Emerging market companies are working to protect themselves from current and future water-related risk, according to research by CDP, the environmental data body, for financial services group Nordea. The research aims to improve awareness and accelerate action to mitigate water risk in companies in Nordea’s Emerging Stars equity portfolio. Together Nordea and CDP entered into dialogue with the companies in the investment portfolio which were judged to be at high risk from worsening water security.

An event is being held to raise money for the Australian Centre for Corporate Responsibility (ACCR) and Environmental Justice Australia’s federal court case against the Commonwealth Bank. They are aiming to establish a precedent to allow shareholders to propose ordinary resolutions at Australian company AGMs. The event, on April 30 in Melbourne will feature shareholder advocate Stephen Mayne and is backed by ethical investment firms Tas Ethical and Ethical Investment Services. “If we win shareholders will more easily be able to move resolutions related to what their companies do about issues including climate change, human rights, diversity and corporate citizenship at companies’ AGMs,” ACCR said.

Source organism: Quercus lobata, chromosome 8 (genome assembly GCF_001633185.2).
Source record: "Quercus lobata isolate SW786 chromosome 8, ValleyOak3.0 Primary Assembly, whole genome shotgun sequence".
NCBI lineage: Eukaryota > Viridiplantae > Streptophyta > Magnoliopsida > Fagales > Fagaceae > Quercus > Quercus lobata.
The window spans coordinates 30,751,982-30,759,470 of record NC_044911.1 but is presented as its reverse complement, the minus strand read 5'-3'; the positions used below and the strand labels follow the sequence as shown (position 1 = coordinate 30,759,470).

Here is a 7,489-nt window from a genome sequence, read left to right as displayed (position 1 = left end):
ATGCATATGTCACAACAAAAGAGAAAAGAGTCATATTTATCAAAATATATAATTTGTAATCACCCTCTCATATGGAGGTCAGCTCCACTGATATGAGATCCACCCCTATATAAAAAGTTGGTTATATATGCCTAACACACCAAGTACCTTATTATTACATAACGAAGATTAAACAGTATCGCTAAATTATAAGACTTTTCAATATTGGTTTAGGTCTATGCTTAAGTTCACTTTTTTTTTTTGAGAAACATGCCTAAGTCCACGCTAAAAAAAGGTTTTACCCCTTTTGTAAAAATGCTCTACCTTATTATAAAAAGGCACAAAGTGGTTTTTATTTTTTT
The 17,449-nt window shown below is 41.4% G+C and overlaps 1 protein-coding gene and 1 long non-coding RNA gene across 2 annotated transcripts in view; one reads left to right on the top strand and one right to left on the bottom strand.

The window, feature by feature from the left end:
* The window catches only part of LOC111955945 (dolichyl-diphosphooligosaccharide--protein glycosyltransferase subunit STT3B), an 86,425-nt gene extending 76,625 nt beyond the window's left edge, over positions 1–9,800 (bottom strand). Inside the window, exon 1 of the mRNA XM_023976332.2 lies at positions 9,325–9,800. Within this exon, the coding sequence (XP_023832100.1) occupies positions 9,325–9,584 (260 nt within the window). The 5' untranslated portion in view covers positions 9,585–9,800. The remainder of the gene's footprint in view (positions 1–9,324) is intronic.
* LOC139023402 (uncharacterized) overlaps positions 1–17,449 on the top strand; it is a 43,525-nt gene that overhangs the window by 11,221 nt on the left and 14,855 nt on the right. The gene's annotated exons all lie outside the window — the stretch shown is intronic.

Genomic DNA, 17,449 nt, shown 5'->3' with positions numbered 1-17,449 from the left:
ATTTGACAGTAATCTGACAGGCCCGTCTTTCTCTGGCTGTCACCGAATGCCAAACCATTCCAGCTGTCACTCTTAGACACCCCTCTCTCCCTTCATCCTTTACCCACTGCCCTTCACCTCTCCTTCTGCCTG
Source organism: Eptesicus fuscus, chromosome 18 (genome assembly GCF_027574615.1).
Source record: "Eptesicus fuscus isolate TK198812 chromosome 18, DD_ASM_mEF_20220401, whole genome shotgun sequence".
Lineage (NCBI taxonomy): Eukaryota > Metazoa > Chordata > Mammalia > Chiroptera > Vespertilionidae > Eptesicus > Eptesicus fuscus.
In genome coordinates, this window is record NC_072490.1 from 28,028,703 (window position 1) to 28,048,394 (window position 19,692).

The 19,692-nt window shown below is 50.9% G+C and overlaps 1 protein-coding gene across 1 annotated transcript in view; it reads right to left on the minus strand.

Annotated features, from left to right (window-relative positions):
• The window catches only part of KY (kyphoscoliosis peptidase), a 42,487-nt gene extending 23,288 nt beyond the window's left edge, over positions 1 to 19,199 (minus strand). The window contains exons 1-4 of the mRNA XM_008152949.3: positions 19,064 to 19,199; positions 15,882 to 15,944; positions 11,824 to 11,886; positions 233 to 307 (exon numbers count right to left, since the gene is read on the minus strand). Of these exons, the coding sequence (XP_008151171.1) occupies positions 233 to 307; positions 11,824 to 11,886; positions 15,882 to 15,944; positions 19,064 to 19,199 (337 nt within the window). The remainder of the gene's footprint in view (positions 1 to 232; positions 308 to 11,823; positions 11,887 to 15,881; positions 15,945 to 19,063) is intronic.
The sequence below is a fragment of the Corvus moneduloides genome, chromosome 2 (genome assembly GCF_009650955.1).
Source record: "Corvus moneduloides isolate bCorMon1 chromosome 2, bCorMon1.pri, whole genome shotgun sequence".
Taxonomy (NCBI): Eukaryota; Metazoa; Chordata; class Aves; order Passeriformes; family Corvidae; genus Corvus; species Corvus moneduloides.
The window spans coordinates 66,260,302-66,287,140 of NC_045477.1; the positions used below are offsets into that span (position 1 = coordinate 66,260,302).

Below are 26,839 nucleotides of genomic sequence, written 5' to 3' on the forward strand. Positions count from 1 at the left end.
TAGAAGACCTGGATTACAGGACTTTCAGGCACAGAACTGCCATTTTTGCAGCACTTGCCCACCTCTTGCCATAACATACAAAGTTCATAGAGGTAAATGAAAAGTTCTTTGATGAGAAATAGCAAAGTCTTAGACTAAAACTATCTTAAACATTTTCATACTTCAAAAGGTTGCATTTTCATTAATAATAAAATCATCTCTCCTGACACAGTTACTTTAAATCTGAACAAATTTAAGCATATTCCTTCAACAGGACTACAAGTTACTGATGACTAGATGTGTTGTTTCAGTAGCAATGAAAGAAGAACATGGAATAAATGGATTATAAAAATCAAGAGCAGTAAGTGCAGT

Petrobras has been hit by a wave of lawsuits from investors, including some big names from the responsible investment movement, following revelations of a multi-billion dollar bribery scandal at the Brazilian oil group. According to press reports, Petrobras faces three separate lawsuits, one of which is a class action led by the £40bn (€54.8bn) Universities Superannuation Scheme (USS). USS claims that it lost $84m (€77m) as a result of the scandal at Petrobras. Union Investment, as well as Dutch pension investors APG and PGGM, are also part of the class action, the reports say. Meanwhile, the Financial Times reported that Swedish buffer fund AP1 had left USS’ class action and filed its own suit against Petrobras. The firm also faces litigation from US asset manager Dimensional Fund Advisors.

The implications of shareholder votes for disclosure of political activity and lobbying at large public companies are to be discussed on a conference call next week organized by campaign group the Corporate Reform Coalition. Advocates and investors will brief the press on shareholder resolutions regarding corporate political activity at Bank of America, JP Morgan, Citi, Pfizer, Duke Energy, Chevron, Google, Verizon, AT&T and Comcast. Speakers will discuss the 2015 landscape and implications of these resolutions and the expected results of shareholder votes on them.

Sustainalytics, the ESG research house, has reported that its Jantzi Social Index (JSI) – its socially screened index of 60 Canadian companies – decreased in value by 2.75% during March. During the same period, the S&P/TSX Composite Index decreased by 1.88% and the S&P/TSX 60 Index fell by 2.08%. Since inception in 2000 through to the end of March this year, the JSI has achieved an annualized return of 6.53%. The firm has also published a new report on the utilities sector. “Utilities—The Great Transformation Begins” looks at the ESG investment risks and opportunities of 234 public and non-public utilities companies, including climate change, carbon regulation, water scarcity and community relations.